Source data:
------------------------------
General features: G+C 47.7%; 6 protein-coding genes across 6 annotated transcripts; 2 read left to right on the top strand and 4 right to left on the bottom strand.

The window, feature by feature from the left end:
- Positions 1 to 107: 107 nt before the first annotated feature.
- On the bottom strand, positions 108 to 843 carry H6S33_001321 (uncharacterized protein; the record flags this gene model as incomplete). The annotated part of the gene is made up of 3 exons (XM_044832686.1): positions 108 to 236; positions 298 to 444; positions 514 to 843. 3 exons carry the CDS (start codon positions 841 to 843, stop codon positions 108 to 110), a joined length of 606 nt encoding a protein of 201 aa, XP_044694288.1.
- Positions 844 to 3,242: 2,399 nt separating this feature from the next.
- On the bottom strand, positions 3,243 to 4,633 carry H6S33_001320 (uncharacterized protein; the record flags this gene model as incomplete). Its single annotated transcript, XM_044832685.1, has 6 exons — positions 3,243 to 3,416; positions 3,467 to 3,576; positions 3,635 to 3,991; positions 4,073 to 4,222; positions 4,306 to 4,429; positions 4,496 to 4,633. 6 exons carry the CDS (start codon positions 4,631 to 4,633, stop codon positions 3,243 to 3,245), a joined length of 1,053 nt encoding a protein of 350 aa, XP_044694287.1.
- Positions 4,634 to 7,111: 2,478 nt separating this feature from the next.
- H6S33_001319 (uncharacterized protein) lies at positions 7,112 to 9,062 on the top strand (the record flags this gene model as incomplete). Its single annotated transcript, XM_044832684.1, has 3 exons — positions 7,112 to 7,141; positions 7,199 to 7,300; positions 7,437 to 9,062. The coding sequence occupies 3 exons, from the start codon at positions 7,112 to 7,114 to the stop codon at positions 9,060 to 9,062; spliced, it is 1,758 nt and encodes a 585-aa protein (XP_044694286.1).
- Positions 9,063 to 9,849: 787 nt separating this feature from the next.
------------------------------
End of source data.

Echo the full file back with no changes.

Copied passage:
General features: G+C 47.7%; 6 protein-coding genes across 6 annotated transcripts; 2 read left to right on the top strand and 4 right to left on the bottom strand.

The window, feature by feature from the left end:
- Positions 1 to 107: 107 nt before the first annotated feature.
- On the bottom strand, positions 108 to 843 carry H6S33_001321 (uncharacterized protein; the record flags this gene model as incomplete). The annotated part of the gene is made up of 3 exons (XM_044832686.1): positions 108 to 236; positions 298 to 444; positions 514 to 843. 3 exons carry the CDS (start codon positions 841 to 843, stop codon positions 108 to 110), a joined length of 606 nt encoding a protein of 201 aa, XP_044694288.1.
- Positions 844 to 3,242: 2,399 nt separating this feature from the next.
- On the bottom strand, positions 3,243 to 4,633 carry H6S33_001320 (uncharacterized protein; the record flags this gene model as incomplete). Its single annotated transcript, XM_044832685.1, has 6 exons — positions 3,243 to 3,416; positions 3,467 to 3,576; positions 3,635 to 3,991; positions 4,073 to 4,222; positions 4,306 to 4,429; positions 4,496 to 4,633. 6 exons carry the CDS (start codon positions 4,631 to 4,633, stop codon positions 3,243 to 3,245), a joined length of 1,053 nt encoding a protein of 350 aa, XP_044694287.1.
- Positions 4,634 to 7,111: 2,478 nt separating this feature from the next.
- H6S33_001319 (uncharacterized protein) lies at positions 7,112 to 9,062 on the top strand (the record flags this gene model as incomplete). Its single annotated transcript, XM_044832684.1, has 3 exons — positions 7,112 to 7,141; positions 7,199 to 7,300; positions 7,437 to 9,062. The coding sequence occupies 3 exons, from the start codon at positions 7,112 to 7,114 to the stop codon at positions 9,060 to 9,062; spliced, it is 1,758 nt and encodes a 585-aa protein (XP_044694286.1).
- Positions 9,063 to 9,849: 787 nt separating this feature from the next.